In States Failing to Expand Medicaid, People of Color are Disproportionately Left Uninsured

Jul 17, 2013

By Lavanya Mohan

More than 45 million people in the U.S. are uninsured. If every state expanded Medicaid coverage as intended under the Affordable Care Act (ACA), almost 25.4 million1 would be eligible to enroll in Medicaid. However, the recent Supreme Court decision on the ACA has effectively made Medicaid expansion a state decision. So far, 23 states and the District of Columbia have elected to expand coverage on January 1, 2014.  Conversely, 21 states have declined to expand Medicaid with an additional six states that are on the fence.2 This means that fewer people will be able to obtain health insurance. A recent report further finds that low-income individuals of color will be disproportionately affected by state decisions on whether or not to expand Medicaid.

Among the 27 states that have not elected to expand Medicaid on January 1, more than 27.4 million people remain uninsured, of which about 14.7 million would be eligible for Medicaid if their states adopted the ACA Medicaid expansion. In the 21 states that have formally declined expansion, almost half of the uninsured residents are people of color. According to the Kaiser Family Foundation, “people of color make up the majority of uninsured individuals…in states moving forward and not moving forward with the Medicaid expansion.” Fifty-nine percent of African-Americans and 44 percent of Hispanics live in states that are not moving forward with Medicaid expansion, with African-Americans most at risk of coverage gaps.

Because population, race, and ethnicity vary across the country, the decisions of a few key states will have a major impact on access to health care. Texas, Florida, and Georgia have the largest number of uninsured people across all races and ethnicities. By declining to move forward with Medicaid expansion, these states will leave millions uninsured, with a disproportionate number being minority ethnic and racial groups. The good news is that people of color will benefit from Medicaid expansion in states like California and New York, which have a large share of uninsured African-Americans, Hispanics, and Asian and Pacific Islanders.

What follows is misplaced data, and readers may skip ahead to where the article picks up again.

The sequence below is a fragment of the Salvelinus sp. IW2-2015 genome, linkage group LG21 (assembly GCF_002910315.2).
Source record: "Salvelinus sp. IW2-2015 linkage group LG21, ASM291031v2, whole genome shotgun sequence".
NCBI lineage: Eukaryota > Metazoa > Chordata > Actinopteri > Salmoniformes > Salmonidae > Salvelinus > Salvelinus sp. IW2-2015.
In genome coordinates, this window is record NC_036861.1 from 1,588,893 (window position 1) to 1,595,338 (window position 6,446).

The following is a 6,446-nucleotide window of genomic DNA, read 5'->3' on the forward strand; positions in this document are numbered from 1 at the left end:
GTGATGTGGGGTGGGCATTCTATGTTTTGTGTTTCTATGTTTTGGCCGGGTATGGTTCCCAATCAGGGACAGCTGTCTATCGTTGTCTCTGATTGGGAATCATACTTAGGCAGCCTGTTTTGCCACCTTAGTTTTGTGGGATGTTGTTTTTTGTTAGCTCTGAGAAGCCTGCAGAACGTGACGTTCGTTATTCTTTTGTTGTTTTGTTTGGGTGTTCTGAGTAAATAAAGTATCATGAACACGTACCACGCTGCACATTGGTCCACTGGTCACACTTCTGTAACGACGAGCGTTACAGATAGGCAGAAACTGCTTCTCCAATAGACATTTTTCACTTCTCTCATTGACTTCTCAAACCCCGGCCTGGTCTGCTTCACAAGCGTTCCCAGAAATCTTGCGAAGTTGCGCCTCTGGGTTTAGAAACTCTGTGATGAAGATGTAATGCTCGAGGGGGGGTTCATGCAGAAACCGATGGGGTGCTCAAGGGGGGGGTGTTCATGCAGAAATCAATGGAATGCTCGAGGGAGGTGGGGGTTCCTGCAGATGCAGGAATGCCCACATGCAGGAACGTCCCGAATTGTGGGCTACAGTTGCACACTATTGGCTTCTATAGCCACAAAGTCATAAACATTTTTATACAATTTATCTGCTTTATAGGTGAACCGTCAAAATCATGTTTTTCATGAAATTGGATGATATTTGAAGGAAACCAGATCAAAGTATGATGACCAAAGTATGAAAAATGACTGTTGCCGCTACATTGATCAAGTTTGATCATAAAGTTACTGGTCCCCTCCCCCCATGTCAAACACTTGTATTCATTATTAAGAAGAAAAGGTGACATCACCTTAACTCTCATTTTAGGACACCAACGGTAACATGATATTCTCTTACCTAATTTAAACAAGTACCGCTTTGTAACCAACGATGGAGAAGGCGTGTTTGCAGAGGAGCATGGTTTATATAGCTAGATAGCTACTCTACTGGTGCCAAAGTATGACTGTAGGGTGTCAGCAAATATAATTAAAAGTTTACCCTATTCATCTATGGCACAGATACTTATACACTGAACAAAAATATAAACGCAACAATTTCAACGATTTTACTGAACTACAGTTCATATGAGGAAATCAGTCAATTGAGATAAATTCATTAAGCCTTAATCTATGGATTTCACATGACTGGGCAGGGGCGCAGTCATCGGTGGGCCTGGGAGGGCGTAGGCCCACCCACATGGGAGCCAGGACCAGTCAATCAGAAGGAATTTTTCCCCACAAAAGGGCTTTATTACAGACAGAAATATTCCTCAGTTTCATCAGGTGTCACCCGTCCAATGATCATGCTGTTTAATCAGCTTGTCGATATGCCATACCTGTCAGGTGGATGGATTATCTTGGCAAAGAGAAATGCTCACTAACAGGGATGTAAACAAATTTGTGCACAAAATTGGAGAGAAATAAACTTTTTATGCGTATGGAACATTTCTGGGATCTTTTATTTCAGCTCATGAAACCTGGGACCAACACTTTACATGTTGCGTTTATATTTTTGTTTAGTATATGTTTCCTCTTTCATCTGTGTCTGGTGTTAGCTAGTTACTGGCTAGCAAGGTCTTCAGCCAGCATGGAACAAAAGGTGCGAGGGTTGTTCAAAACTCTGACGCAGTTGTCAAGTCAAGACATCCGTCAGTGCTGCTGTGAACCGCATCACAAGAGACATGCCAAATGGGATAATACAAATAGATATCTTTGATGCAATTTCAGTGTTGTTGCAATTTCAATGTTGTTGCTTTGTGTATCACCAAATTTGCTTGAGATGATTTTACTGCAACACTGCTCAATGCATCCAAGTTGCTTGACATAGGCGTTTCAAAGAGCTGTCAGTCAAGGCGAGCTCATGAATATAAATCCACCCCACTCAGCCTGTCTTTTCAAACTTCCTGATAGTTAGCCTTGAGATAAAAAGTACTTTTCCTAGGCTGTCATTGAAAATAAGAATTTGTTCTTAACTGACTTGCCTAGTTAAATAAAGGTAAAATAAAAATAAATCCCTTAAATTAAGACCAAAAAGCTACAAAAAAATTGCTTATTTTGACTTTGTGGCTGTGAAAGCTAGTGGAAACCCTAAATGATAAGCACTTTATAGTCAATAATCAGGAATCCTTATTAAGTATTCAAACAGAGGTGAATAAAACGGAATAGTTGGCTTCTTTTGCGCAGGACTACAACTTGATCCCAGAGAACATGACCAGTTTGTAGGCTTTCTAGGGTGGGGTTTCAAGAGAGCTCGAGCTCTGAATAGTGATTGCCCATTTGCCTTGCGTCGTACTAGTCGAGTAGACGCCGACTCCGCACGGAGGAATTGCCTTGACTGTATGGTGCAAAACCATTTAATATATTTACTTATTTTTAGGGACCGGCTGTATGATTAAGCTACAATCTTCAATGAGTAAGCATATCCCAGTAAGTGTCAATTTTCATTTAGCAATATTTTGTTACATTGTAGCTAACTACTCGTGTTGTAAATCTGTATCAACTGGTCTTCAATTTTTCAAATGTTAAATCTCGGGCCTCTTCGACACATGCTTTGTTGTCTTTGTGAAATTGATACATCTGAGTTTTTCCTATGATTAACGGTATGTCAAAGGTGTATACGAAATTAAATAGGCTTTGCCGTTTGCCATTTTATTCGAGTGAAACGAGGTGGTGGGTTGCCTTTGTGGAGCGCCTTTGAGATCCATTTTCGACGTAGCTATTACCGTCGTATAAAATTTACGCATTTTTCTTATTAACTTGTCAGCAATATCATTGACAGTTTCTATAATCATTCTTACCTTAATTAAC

State decisions on whether or not to expand Medicaid will have a huge impact on low-income people of all races and ethnicities. As we have discussed, Medicaid expansion reduces financial hardship caused by medical costs and/or debt for poor families and improves overall health outcomes. There are also major fiscal implications for states. Delaying expansion is costly because 100 percent federal funding for newly eligible Medicaid recipients only lasts through 2016, phasing down to a permanent 90 percent matching rate by 2020. CLASP urges holdout states to act quickly to provide millions of families access to healthcare coverage while taking advantage of full federal funding. 

Kaiser Family Foundation, The Impact of Current State Medicaid Expansion Decisions on Coverage by Race and Ethnicity, Appendix Table 1, July 2013, http://kaiserfamilyfoundation.files.wordpress.com/2013/06/8450-the-impact-of-current-state-medicaid-expansion-decisions.pdf.

 As there is no definitive deadline for Medicaid expansion, states can opt in at a later period. As of July 2013, while 21 states have decided to not expand Medicaid, six additional states are undecided. Debate is ongoing in these undecided states: some are weighing state budgets and some others are exploring alternative approaches to the ACA’s Medicaid expansion that may require waiver approval to privatize Medicaid expansion. Further, in some states, the Governor and legislature have not yet come to an agreement on Medicaid expansion. Updates on where the states stand can be found here.

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